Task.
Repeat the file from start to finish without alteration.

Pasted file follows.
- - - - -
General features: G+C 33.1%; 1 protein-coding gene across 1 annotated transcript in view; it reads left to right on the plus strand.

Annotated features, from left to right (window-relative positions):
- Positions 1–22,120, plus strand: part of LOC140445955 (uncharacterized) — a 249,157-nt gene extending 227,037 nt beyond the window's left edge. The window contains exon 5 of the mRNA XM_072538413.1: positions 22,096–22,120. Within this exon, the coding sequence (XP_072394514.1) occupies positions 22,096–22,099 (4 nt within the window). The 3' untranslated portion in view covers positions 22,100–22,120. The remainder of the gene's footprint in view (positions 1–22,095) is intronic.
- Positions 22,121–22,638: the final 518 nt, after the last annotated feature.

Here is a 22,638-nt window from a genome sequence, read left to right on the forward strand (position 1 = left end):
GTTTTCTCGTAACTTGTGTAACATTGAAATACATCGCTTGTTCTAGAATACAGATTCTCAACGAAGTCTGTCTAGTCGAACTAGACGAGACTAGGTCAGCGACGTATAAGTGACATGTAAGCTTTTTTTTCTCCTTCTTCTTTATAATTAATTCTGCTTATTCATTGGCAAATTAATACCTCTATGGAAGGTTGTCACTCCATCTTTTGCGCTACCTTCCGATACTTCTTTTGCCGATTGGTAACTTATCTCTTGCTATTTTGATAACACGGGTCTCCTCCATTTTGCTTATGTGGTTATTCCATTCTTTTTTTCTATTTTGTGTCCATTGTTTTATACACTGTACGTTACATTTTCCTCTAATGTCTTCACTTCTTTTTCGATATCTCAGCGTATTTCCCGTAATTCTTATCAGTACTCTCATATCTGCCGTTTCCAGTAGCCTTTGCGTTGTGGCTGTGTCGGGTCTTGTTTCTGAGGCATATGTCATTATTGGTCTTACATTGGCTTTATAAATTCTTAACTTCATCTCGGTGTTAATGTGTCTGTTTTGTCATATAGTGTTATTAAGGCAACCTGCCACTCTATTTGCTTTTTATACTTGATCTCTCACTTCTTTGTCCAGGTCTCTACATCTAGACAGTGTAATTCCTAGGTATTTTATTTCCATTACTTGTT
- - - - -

General features: G+C 33.1%; 1 protein-coding gene across 1 annotated transcript in view; it reads left to right on the plus strand.

Annotated features, from left to right (window-relative positions):
- Positions 1–22,120, plus strand: part of LOC140445955 (uncharacterized) — a 249,157-nt gene extending 227,037 nt beyond the window's left edge. The window contains exon 5 of the mRNA XM_072538413.1: positions 22,096–22,120. Within this exon, the coding sequence (XP_072394514.1) occupies positions 22,096–22,099 (4 nt within the window). The 3' untranslated portion in view covers positions 22,100–22,120. The remainder of the gene's footprint in view (positions 1–22,095) is intronic.
- Positions 22,121–22,638: the final 518 nt, after the last annotated feature.

Here is a 22,638-nt window from a genome sequence, read left to right on the forward strand (position 1 = left end):
GTTTTCTCGTAACTTGTGTAACATTGAAATACATCGCTTGTTCTAGAATACAGATTCTCAACGAAGTCTGTCTAGTCGAACTAGACGAGACTAGGTCAGCGACGTATAAGTGACATGTAAGCTTTTTTTTCTCCTTCTTCTTTATAATTAATTCTGCTTATTCATTGGCAAATTAATACCTCTATGGAAGGTTGTCACTCCATCTTTTGCGCTACCTTCCGATACTTCTTTTGCCGATTGGTAACTTATCTCTTGCTATTTTGATAACACGGGTCTCCTCCATTTTGCTTATGTGGTTATTCCATTCTTTTTTTCTATTTTGTGTCCATTGTTTTATACACTGTACGTTACATTTTCCTCTAATGTCTTCACTTCTTTTTCGATATCTCAGCGTATTTCCCGTAATTCTTATCAGTACTCTCATATCTGCCGTTTCCAGTAGCCTTTGCGTTGTGGCTGTGTCGGGTCTTGTTTCTGAGGCATATGTCATTATTGGTCTTACATTGGCTTTATAAATTCTTAACTTCATCTCGGTGTTAATGTGTCTGTTTTGTCATATAGTGTTATTAAGGCAACCTGCCACTCTATTTGCTTTTTATACTTGATCTCTCACTTCTTTGTCCAGGTCTCTACATCTAGACAGTGTAATTCCTAGGTATTTTATTTCCATTACTTGTT